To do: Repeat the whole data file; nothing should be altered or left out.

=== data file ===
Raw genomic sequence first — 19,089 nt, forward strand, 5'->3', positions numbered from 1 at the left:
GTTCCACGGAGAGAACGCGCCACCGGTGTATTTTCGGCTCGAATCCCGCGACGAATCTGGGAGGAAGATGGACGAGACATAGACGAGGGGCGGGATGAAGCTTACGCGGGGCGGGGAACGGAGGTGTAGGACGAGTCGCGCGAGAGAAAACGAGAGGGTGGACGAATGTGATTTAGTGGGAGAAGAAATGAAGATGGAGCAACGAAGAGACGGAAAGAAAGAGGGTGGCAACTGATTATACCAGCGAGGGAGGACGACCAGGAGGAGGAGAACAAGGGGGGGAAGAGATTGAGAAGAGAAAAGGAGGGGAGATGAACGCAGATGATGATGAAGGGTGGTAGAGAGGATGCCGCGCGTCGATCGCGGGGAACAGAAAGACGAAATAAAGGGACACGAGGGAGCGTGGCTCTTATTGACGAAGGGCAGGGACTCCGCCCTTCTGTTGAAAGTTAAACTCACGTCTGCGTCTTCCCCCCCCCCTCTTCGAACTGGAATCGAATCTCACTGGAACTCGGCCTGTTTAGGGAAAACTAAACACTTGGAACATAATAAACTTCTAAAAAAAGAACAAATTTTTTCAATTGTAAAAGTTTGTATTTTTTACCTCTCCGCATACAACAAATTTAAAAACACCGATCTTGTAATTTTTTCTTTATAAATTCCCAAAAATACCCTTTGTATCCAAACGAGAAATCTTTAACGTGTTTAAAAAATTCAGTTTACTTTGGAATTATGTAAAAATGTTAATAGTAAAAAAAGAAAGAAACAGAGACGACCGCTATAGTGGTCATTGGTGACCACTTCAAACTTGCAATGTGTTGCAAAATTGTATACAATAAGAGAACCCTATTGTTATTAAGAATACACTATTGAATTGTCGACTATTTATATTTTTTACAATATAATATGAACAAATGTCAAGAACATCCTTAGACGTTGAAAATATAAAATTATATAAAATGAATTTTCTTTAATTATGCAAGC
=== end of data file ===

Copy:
Raw genomic sequence first — 19,089 nt, forward strand, 5'->3', positions numbered from 1 at the left:
GTTCCACGGAGAGAACGCGCCACCGGTGTATTTTCGGCTCGAATCCCGCGACGAATCTGGGAGGAAGATGGACGAGACATAGACGAGGGGCGGGATGAAGCTTACGCGGGGCGGGGAACGGAGGTGTAGGACGAGTCGCGCGAGAGAAAACGAGAGGGTGGACGAATGTGATTTAGTGGGAGAAGAAATGAAGATGGAGCAACGAAGAGACGGAAAGAAAGAGGGTGGCAACTGATTATACCAGCGAGGGAGGACGACCAGGAGGAGGAGAACAAGGGGGGGAAGAGATTGAGAAGAGAAAAGGAGGGGAGATGAACGCAGATGATGATGAAGGGTGGTAGAGAGGATGCCGCGCGTCGATCGCGGGGAACAGAAAGACGAAATAAAGGGACACGAGGGAGCGTGGCTCTTATTGACGAAGGGCAGGGACTCCGCCCTTCTGTTGAAAGTTAAACTCACGTCTGCGTCTTCCCCCCCCCCTCTTCGAACTGGAATCGAATCTCACTGGAACTCGGCCTGTTTAGGGAAAACTAAACACTTGGAACATAATAAACTTCTAAAAAAAGAACAAATTTTTTCAATTGTAAAAGTTTGTATTTTTTACCTCTCCGCATACAACAAATTTAAAAACACCGATCTTGTAATTTTTTCTTTATAAATTCCCAAAAATACCCTTTGTATCCAAACGAGAAATCTTTAACGTGTTTAAAAAATTCAGTTTACTTTGGAATTATGTAAAAATGTTAATAGTAAAAAAAGAAAGAAACAGAGACGACCGCTATAGTGGTCATTGGTGACCACTTCAAACTTGCAATGTGTTGCAAAATTGTATACAATAAGAGAACCCTATTGTTATTAAGAATACACTATTGAATTGTCGACTATTTATATTTTTTACAATATAATATGAACAAATGTCAAGAACATCCTTAGACGTTGAAAATATAAAATTATATAAAATGAATTTTCTTTAATTATGCAAGC